Monitoring the continuous manufacture of a polymeric foam via a thermokinetic-informed acoustic technique
Polymer foams are difficult to characterise due to rapidly evolving physical features from liquid to porous solid. Swift changes in volume, porosity and moduli render many techniques challenging for the characterisation of the foam curing during a manufacturing process. A technique that employs the longitudinal speed of sound of an ultrasonic signal, informed by a thermokinetic model, is proposed as an in-situ, in-line, non-destructive and continuous monitoring tool during production of rigid polyurethane foams. This study demonstrates that speed of sound measurements are suitable for: (i) continuous characterisation of different foaming stages in the polymer reaction and curing; (ii) determining the degree of cure for the continuous monitoring of foams, and (iii) predicting mechanical properties (i.e. stiffness and Poisson’s ratio) of cured foam samples. The validity of this monitoring technique is confirmed by comparison with well-established methods that use physical characteristics (e.g. expansion rate, electrical properties), thermo-kinetic models and mechanical testing. This method positions itself as a monitoring tool and convenient method for determining material stiffness during production.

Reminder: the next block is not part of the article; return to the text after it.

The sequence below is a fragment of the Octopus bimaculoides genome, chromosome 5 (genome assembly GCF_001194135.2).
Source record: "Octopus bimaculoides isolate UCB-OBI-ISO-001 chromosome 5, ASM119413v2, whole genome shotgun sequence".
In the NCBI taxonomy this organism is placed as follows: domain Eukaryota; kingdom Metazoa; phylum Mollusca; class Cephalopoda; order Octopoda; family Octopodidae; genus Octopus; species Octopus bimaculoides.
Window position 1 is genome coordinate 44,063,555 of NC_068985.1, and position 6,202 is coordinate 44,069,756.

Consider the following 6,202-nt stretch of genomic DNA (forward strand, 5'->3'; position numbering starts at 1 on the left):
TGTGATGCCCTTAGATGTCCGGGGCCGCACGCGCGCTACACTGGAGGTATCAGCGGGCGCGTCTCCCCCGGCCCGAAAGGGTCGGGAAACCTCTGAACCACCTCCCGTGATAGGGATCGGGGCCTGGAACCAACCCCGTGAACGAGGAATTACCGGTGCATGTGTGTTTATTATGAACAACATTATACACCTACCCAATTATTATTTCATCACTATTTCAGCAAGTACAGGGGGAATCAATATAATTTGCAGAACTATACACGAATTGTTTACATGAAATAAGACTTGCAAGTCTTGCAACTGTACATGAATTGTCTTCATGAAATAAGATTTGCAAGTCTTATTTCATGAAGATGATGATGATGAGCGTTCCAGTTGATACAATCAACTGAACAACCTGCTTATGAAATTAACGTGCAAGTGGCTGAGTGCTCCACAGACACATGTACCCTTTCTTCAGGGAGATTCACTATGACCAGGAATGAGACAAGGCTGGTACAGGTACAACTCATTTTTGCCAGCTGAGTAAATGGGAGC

EPSRC Centre for Doctoral Training in Embedded Intelligence
Engineering and Physical Sciences Research CouncilFind out more...
Far UK Ltd
- Mechanical, Electrical and Manufacturing Engineering